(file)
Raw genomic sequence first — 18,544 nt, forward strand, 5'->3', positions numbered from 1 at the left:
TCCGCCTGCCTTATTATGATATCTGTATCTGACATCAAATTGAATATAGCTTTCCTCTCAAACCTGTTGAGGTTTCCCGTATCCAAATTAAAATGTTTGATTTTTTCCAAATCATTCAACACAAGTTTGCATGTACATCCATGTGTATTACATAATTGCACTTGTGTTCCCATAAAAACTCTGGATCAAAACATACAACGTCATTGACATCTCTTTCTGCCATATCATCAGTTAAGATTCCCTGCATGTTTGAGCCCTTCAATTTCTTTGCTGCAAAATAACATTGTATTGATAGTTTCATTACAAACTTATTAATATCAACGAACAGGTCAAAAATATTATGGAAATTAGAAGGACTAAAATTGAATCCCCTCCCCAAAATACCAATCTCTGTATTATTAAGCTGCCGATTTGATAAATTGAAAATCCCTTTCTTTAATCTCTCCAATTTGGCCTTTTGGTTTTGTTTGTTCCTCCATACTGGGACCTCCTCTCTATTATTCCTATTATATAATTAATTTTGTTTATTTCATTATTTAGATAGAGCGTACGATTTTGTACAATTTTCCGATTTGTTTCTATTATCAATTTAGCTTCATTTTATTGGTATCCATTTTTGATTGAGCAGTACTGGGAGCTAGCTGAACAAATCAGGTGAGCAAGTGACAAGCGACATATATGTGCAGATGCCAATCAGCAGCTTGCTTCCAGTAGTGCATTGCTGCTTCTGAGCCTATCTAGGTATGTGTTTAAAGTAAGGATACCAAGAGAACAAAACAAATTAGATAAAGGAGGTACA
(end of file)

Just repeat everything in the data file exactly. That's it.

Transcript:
Raw genomic sequence first — 18,544 nt, forward strand, 5'->3', positions numbered from 1 at the left:
TCCGCCTGCCTTATTATGATATCTGTATCTGACATCAAATTGAATATAGCTTTCCTCTCAAACCTGTTGAGGTTTCCCGTATCCAAATTAAAATGTTTGATTTTTTCCAAATCATTCAACACAAGTTTGCATGTACATCCATGTGTATTACATAATTGCACTTGTGTTCCCATAAAAACTCTGGATCAAAACATACAACGTCATTGACATCTCTTTCTGCCATATCATCAGTTAAGATTCCCTGCATGTTTGAGCCCTTCAATTTCTTTGCTGCAAAATAACATTGTATTGATAGTTTCATTACAAACTTATTAATATCAACGAACAGGTCAAAAATATTATGGAAATTAGAAGGACTAAAATTGAATCCCCTCCCCAAAATACCAATCTCTGTATTATTAAGCTGCCGATTTGATAAATTGAAAATCCCTTTCTTTAATCTCTCCAATTTGGCCTTTTGGTTTTGTTTGTTCCTCCATACTGGGACCTCCTCTCTATTATTCCTATTATATAATTAATTTTGTTTATTTCATTATTTAGATAGAGCGTACGATTTTGTACAATTTTCCGATTTGTTTCTATTATCAATTTAGCTTCATTTTATTGGTATCCATTTTTGATTGAGCAGTACTGGGAGCTAGCTGAACAAATCAGGTGAGCAAGTGACAAGCGACATATATGTGCAGATGCCAATCAGCAGCTTGCTTCCAGTAGTGCATTGCTGCTTCTGAGCCTATCTAGGTATGTGTTTAAAGTAAGGATACCAAGAGAACAAAACAAATTAGATAAAGGAGGTACA